Fluid flows with sudden axisymmetric expansions are a challenging topic in fluid dynamics that may be encountered in a wide range of areas and industrial applications. In most situations, a round tube with a smooth inner surface is adopted. A drop in the pressure in the wake zone is seen while the duct area ascends rapidly. Such type of expanded flows undergoes flow separation and reattachment. Although significant work has been done, these flows are still not completely realized. The area of concern is at the nozzle-duct interface where the nature of the fluid flow phenomena is quite complicated, as it involves shock waves, expansion waves, and high pressure gradients [1]. The shear layer developed at the nozzle exit in the base region results in recirculation flow, which is often said to be highly turbulent and compressible. The intensity of recirculation flow plays a crucial role in controlling the base drag, through which, the performance of high-speed rockets, projectiles, missiles, and other aerodynamic vehicles could be monitored. Recent issues raised concern that the recirculation flow was wave dominated, with not enough mass flow in the base region, causing an increase in the base drag for a certain set of parameters [2]. Hence, it is important to identify such parameters and control their levels, so that their influence on base drag is minimal. As there are quite a few flow and geometric parameters affecting base drag independently [3], varying these parameters experimentally and numerically is quite complex. This explores the possibility of using computational models to know the different input parameters and their combinations that could minimize base drag.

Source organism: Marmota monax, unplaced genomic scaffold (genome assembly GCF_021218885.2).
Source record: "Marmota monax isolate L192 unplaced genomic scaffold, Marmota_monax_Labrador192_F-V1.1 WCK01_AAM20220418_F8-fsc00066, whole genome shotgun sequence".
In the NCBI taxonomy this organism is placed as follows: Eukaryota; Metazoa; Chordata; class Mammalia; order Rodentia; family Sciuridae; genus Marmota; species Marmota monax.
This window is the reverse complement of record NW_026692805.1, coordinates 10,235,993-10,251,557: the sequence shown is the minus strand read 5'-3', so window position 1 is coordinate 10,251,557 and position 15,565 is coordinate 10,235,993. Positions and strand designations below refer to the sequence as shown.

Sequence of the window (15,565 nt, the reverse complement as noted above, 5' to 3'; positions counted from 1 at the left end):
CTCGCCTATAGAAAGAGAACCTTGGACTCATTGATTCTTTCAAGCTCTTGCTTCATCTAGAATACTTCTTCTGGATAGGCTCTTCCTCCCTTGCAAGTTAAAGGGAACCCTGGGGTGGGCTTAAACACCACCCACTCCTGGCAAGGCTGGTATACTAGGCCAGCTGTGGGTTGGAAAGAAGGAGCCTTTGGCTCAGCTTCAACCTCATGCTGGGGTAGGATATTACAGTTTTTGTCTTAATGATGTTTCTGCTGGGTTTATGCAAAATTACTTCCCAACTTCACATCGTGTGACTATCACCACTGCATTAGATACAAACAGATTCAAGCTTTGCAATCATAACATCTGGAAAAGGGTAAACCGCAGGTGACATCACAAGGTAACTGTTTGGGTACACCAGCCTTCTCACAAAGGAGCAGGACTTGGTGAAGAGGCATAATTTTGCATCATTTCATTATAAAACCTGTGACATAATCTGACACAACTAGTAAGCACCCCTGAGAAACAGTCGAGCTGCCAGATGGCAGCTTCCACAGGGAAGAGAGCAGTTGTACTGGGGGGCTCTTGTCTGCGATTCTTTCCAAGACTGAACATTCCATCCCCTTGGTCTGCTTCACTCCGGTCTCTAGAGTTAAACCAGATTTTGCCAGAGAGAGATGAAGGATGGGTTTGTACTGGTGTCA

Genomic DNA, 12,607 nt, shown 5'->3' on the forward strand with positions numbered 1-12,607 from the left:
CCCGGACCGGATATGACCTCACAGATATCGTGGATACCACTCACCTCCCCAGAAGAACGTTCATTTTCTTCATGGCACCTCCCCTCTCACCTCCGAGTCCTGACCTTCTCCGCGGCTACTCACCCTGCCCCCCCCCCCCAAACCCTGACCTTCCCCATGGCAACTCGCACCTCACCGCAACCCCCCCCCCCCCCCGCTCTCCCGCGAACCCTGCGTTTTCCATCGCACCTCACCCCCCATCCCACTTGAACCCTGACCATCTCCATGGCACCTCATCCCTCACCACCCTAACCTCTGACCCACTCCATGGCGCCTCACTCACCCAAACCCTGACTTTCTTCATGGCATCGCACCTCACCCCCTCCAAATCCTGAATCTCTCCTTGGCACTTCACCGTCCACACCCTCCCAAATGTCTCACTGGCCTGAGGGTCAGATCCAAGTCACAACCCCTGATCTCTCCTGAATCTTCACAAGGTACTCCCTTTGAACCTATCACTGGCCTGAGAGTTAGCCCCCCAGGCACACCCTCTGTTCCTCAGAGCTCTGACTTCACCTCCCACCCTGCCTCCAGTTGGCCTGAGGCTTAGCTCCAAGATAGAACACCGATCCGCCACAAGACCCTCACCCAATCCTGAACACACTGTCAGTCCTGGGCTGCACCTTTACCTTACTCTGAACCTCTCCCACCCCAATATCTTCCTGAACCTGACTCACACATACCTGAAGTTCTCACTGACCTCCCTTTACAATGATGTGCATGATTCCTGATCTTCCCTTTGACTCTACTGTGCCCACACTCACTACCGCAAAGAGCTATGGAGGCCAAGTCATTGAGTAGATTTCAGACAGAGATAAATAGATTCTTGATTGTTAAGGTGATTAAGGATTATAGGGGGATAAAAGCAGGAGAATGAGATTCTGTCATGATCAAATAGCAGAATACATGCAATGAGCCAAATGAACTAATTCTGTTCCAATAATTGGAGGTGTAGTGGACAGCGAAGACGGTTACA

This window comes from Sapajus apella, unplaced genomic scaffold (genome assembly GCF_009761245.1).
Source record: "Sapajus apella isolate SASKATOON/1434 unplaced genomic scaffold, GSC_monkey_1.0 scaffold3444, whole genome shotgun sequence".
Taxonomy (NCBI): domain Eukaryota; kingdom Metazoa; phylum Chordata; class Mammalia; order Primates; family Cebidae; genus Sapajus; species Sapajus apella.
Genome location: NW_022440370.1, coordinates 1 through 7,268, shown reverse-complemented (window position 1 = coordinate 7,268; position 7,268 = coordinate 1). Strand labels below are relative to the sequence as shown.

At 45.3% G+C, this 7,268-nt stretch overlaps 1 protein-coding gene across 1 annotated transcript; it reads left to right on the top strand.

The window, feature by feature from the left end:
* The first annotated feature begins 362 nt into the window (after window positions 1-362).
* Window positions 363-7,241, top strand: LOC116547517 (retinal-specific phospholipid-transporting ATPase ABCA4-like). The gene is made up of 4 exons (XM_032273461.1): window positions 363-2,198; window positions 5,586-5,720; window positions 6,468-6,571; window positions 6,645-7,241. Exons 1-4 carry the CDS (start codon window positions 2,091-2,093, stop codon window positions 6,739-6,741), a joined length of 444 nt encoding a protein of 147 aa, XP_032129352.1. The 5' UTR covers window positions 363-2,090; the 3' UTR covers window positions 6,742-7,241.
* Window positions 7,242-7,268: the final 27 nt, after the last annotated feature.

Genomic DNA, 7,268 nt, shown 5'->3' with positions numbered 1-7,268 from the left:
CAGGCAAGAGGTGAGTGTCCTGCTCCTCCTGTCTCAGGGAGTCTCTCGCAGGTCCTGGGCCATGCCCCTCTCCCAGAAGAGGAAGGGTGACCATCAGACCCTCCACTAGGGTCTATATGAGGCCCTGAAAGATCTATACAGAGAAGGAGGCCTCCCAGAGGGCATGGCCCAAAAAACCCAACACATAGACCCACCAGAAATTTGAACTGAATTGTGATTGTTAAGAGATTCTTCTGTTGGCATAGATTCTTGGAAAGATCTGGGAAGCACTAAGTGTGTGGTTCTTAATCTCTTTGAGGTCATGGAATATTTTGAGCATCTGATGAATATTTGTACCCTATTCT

Studies have been carried out by many researchers using a sudden expansion duct with ribs and splitter plates [1,46]. These techniques were mostly employed to reduce base drag. Additionally, few investigations demonstrated the application of active control for flow modulation [3,7,8]. These studies employed dynamic control in the form of 1 mm diameter jets to manage β using a microjet at the base and duct. Again here, the primary focus was a modification of β leading to changes in base drag.

Following the investigative and numerical techniques to passive flow regulation, a numerical approach was also implemented to solve the suddenly expanded flow process. The computational fluid dynamic (CFD) approach is most commonly used for this type of analysis. This approach was undoubtedly used by multiple researchers associated with the current investigation. Over the previous two decades, both passive and active control approaches have been successfully used in CFD investigations. Turbulence modeling is an important aspect of fluid analysis and in most cases; a density-based model was proven to be more suitable for compressible flows. CFD analysis revealed that flow control via tiny jets was favorable for regulating pressure in the separated zone at large η for nozzles flowing under favorable pressure in a convergent-divergent nozzle [9,10]. CFD was also utilized to explore the external flow generation over several types of airfoils, such as the CH10 and wedge, respectively [11]. Utilizing the CFD methodology, the flow control technique in a bluff body was also discovered using a non-circular section in a front face and splitter plate [12].